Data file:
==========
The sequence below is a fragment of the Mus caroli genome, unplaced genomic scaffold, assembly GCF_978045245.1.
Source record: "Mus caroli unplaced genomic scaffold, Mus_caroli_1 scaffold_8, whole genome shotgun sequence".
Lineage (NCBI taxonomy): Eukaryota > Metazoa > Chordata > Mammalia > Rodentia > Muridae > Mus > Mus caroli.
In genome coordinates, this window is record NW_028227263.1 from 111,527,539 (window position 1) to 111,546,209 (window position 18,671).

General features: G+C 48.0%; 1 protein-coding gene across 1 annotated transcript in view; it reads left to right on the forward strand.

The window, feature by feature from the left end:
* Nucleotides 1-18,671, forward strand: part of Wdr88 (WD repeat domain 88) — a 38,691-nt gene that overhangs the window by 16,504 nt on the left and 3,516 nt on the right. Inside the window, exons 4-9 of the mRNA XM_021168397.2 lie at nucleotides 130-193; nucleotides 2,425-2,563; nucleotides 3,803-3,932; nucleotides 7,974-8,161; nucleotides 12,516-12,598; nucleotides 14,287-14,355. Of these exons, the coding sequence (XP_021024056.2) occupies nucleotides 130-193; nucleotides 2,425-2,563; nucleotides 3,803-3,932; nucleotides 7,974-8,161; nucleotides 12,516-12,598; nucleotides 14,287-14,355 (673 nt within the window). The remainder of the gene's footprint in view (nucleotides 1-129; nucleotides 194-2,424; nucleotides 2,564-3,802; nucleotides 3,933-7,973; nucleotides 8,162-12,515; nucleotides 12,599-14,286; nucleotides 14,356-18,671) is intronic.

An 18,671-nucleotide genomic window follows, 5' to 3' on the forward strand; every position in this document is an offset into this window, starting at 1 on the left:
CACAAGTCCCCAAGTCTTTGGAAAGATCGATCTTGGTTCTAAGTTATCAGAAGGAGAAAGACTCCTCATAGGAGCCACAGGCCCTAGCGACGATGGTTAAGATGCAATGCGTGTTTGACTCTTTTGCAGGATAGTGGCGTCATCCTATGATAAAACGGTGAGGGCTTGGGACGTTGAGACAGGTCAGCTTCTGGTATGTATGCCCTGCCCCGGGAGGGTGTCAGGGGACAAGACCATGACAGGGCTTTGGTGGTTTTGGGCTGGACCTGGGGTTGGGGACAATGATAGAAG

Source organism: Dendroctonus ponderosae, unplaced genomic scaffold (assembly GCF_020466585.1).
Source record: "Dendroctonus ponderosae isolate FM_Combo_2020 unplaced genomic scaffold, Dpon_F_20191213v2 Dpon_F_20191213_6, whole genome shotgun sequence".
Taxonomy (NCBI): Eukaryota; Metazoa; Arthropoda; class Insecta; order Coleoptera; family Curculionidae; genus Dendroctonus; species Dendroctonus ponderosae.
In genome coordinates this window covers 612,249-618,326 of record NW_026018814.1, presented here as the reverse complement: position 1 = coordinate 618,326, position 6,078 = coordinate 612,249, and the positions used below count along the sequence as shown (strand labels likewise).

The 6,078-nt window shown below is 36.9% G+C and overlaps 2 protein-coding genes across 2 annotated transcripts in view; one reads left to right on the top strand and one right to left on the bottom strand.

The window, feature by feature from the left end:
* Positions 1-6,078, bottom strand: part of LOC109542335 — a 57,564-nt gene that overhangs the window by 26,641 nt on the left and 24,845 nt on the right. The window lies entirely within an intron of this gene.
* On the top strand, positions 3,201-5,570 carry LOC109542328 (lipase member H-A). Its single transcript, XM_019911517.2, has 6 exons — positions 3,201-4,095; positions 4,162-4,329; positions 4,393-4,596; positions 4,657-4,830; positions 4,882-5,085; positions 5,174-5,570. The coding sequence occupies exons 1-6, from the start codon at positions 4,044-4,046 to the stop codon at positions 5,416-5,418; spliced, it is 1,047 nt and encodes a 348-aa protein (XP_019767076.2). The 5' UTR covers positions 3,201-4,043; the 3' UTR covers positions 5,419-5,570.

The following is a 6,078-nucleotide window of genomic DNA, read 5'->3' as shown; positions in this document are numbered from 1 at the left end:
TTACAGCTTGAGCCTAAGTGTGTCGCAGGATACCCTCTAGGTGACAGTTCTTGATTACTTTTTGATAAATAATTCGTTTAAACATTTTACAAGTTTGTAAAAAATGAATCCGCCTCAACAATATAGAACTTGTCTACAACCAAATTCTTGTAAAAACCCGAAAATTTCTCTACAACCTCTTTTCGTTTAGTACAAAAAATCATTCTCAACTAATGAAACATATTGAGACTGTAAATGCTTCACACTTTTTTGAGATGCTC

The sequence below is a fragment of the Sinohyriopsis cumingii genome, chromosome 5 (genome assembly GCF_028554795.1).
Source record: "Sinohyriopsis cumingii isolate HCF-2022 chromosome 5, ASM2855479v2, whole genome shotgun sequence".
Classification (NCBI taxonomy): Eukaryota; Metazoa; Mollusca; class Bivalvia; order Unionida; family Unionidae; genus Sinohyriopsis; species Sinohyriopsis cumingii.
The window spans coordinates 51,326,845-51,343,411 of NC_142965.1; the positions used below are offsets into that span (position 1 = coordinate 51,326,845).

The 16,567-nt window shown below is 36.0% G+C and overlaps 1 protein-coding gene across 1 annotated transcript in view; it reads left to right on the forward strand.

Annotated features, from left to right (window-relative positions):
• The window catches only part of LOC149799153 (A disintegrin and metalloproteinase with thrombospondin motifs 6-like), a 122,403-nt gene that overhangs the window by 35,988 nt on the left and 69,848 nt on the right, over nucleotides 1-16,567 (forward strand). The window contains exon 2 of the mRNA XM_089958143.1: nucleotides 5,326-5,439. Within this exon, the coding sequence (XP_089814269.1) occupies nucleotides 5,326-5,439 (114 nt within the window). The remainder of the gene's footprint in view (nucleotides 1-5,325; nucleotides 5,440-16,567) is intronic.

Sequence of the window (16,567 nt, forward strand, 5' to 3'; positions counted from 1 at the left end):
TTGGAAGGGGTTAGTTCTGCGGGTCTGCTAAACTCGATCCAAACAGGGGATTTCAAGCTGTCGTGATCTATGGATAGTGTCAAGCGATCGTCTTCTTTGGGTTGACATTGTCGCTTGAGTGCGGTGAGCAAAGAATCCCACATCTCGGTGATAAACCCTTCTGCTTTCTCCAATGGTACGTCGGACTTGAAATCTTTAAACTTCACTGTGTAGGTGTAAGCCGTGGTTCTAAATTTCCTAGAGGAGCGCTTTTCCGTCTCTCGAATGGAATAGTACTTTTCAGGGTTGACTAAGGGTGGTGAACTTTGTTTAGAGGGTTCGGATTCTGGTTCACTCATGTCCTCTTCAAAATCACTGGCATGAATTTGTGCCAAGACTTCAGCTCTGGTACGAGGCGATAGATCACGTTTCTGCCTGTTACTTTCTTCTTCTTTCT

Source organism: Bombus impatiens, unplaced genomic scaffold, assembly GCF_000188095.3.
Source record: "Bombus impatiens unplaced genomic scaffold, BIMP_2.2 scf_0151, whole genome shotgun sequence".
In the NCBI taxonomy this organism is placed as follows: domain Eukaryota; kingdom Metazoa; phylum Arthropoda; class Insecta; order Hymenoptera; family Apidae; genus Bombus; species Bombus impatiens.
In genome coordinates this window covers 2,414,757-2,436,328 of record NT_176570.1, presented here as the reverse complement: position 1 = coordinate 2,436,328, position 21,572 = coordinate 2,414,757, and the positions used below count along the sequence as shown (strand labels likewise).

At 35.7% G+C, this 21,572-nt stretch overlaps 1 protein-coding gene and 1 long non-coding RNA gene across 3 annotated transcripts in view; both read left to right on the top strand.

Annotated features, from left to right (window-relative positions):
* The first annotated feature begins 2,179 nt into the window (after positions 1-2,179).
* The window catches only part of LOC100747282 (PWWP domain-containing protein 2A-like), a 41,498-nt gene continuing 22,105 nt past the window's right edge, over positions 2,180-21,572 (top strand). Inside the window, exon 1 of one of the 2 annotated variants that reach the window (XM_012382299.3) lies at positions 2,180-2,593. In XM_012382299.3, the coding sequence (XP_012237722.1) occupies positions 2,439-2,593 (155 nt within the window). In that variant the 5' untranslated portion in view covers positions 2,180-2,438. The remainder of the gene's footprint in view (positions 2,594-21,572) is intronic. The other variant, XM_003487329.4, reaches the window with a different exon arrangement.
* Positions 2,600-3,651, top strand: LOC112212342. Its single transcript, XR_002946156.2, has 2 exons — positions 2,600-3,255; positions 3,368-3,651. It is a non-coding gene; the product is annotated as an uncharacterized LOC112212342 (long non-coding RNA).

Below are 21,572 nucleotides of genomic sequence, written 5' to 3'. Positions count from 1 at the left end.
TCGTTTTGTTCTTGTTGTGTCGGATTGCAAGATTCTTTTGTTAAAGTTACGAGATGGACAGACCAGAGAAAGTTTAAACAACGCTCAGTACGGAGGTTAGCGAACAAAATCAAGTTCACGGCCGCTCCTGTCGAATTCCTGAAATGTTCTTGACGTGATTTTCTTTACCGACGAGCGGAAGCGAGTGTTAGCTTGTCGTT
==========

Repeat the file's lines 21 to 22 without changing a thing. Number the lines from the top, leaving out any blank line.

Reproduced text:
Source record: "Sinohyriopsis cumingii isolate HCF-2022 chromosome 5, ASM2855479v2, whole genome shotgun sequence".
Classification (NCBI taxonomy): Eukaryota; Metazoa; Mollusca; class Bivalvia; order Unionida; family Unionidae; genus Sinohyriopsis; species Sinohyriopsis cumingii.